For many of us, the age-old picture of a recording studio likely includes the large console with motorized faders, bass traps and sound diffusion panels mounted on the walls, and of course a large diaphragm condenser microphone equipped with pop filter. Though this isn’t a misrepresentation by any means, it muddies the waters in what is considered “proper” gear in a studio recording environment.
In truth, an engineer has many mic options when recording vocals for nearly any style track, and every savvy studio owner will include at least one dynamic microphone in his or her mic locker. So when is it acceptable to use a dynamic microphone for tracking vocals? Though each session is different, here are some key reasons why you might want to spring for a dynamic mic on your next recording session.
Dynamic microphones work for you
Dynamic microphones can have a positive impact on the mix you’re working on, before you even sit down at the console. For instance, when recording in a larger live room, dynamic microphones such as the Sennheiser e945 eliminate a lot of room noise present in that type of setting. A condenser microphone will typically capture a lot of the higher frequencies that contribute to that “big empty” sound we call room noise because of its sensitive nature at those frequencies. However, this can sometimes backfire when used on quieter instruments in an untreated studio live room scenario. Using a dynamic will also save time on “de-essing” a track because of the mic’s frequency response to a vocal.
Dynamic microphones are great for rock, blues or genres in which “thicker” vocals are traditionally desired, because most dynamic microphones have a frequency bump near 1khz-8khz. This will help thicken a vocal before any processing even takes place. This bump creates a robust mix right off the bat that can be molded with EQ-ing after tracking.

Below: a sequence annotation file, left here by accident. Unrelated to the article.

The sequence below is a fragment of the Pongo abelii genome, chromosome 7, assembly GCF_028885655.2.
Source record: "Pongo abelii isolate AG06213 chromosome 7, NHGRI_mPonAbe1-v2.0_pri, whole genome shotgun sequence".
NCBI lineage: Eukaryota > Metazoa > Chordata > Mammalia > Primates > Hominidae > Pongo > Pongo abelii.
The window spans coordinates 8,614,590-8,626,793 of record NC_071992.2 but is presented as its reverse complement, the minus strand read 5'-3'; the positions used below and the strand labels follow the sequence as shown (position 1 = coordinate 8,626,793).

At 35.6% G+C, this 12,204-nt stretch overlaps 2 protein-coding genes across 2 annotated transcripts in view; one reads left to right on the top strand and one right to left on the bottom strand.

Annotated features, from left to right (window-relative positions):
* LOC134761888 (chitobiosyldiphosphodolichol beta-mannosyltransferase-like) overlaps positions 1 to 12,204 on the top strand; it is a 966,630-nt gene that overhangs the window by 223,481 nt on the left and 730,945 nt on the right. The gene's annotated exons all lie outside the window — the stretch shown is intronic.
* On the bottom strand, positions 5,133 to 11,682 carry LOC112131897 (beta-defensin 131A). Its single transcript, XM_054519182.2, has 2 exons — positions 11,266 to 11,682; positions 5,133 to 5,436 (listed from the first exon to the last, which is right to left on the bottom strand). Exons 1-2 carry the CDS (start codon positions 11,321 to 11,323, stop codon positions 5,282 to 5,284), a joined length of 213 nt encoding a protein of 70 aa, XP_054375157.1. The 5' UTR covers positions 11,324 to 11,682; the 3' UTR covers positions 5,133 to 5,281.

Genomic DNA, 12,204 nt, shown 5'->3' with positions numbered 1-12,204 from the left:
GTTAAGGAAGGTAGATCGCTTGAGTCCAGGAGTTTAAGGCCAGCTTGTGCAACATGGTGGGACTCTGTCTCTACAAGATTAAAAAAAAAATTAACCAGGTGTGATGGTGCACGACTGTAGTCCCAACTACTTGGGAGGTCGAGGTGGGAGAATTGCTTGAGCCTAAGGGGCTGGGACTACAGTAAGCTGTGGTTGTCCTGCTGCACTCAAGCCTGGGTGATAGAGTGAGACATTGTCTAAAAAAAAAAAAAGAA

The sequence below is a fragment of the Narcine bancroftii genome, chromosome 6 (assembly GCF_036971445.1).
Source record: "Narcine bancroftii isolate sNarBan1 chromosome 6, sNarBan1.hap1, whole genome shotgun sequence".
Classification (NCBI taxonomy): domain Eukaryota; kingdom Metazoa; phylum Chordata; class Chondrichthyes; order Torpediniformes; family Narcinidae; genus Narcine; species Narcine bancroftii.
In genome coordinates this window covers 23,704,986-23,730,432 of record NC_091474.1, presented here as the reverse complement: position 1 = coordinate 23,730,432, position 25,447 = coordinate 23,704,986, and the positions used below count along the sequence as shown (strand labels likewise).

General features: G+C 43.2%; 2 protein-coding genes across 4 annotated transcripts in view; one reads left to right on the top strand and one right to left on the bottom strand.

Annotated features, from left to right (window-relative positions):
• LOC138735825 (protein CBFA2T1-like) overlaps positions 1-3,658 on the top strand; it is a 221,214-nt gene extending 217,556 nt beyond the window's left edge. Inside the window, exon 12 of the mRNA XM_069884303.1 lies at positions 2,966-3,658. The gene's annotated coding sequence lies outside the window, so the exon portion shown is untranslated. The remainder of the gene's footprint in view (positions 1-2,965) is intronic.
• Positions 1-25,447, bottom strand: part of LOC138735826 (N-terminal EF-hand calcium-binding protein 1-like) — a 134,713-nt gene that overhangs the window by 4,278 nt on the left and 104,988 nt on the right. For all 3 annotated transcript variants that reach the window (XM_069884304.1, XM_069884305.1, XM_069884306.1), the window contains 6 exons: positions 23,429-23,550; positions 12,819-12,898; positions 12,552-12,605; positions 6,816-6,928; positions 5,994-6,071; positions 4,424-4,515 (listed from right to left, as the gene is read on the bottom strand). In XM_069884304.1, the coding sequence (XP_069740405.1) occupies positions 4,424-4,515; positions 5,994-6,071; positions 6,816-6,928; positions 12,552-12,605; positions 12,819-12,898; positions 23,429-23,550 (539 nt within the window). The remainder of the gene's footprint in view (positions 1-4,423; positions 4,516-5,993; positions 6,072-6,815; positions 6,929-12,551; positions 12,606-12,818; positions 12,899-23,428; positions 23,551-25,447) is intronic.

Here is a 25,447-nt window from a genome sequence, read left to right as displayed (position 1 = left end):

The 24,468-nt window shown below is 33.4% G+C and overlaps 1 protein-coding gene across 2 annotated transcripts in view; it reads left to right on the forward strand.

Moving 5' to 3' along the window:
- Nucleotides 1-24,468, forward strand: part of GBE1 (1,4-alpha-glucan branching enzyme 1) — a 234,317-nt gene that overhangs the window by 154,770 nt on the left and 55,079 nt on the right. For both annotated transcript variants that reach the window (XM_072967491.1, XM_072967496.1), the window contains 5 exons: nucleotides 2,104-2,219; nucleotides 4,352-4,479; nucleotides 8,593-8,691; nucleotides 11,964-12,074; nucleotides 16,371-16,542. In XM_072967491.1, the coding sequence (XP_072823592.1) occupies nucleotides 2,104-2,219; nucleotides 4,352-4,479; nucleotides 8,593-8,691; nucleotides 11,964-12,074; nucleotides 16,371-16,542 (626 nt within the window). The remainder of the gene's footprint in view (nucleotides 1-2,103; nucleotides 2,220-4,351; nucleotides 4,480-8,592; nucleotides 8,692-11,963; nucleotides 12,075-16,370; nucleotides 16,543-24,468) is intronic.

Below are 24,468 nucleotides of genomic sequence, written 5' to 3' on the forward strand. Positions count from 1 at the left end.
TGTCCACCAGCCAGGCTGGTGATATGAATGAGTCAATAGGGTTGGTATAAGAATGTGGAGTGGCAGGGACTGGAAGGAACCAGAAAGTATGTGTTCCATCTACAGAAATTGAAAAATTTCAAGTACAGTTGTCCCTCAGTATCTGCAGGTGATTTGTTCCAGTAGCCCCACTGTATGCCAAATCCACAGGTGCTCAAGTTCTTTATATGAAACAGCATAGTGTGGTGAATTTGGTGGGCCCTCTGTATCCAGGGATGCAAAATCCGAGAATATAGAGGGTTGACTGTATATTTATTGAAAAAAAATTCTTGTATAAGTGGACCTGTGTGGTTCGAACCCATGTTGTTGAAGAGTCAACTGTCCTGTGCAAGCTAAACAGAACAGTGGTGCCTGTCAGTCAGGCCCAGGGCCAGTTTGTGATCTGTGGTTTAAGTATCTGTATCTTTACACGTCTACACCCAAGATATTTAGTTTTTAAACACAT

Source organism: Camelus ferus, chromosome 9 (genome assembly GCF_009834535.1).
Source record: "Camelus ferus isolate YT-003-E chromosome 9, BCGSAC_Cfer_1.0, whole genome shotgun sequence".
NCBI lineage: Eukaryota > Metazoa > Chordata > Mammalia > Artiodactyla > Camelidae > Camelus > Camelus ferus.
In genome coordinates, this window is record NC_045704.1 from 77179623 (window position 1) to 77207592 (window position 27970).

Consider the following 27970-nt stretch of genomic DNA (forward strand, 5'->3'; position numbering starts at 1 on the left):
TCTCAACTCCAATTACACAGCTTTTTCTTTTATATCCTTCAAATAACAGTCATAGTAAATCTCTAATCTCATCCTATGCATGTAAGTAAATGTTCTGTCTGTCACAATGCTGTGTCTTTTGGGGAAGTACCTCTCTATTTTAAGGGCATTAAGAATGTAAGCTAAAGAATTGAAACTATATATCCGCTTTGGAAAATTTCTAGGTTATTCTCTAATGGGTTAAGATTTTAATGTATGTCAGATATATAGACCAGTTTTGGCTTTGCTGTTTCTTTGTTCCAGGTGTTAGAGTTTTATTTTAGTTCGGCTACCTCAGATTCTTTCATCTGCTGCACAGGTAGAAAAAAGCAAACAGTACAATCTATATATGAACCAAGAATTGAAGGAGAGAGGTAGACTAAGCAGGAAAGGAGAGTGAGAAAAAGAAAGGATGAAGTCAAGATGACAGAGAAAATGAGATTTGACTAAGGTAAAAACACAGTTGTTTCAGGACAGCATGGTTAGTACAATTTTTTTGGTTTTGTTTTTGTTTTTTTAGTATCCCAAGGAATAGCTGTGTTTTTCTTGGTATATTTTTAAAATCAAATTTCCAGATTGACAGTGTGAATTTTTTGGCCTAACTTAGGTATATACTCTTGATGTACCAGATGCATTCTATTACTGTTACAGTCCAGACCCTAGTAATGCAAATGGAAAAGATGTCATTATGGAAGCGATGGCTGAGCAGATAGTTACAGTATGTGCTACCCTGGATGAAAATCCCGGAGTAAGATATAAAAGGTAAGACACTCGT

Dynamic Microphones are time-tested
The dynamic microphone has been a staple of live sound and broadcasting for years. Take a look at any venue stage and you’re bound to see a dynamic such as the Shure SM58, or check any radio studio and you’ll probably see a Shure SM7b, just to name a few heavy hitters. There are a myriad of brands and models to choose from and they all obviously have their own tone and way they color the signal going in, but the fact that they have been used for countless years on record after record, broadcast after broadcast is a merit itself that dynamic mics are trusted at the highest levels. Many professional vocalists trust the robust, gritty tone of dynamic mics, including Bono of U2, Brandon Flowers of The Killers, and James Taylor. Having peace of mind when recording or even using these artists’ work as a reference point can greatly improve a producer’s ear and an engineer’s mic locker.
Dynamic mics to try on vocals:
Dynamic microphones are cost-effective
Each producer, musician and engineer has their own budget and is selective when purchasing gear that works best for them. Dynamic microphones are a great investment because of their “bang for buck” factor. One of the industry’s most trusted dynamic microphones is the Shure SM57. Traditionally used as an instrument mic, this narrow cardioid dynamic microphone has been used at nearly any decibel level to capture anything from guitar, bass, and drums, to singing vocals, vocal shouts and everything in between. All this at a price point available to almost any studio owner. Even when diving into the higher price points of dynamic microphones such as the Electro-Voice RE20, it’s a small price to pay for a microphone that can be used in nearly any application a modern studio can throw at it.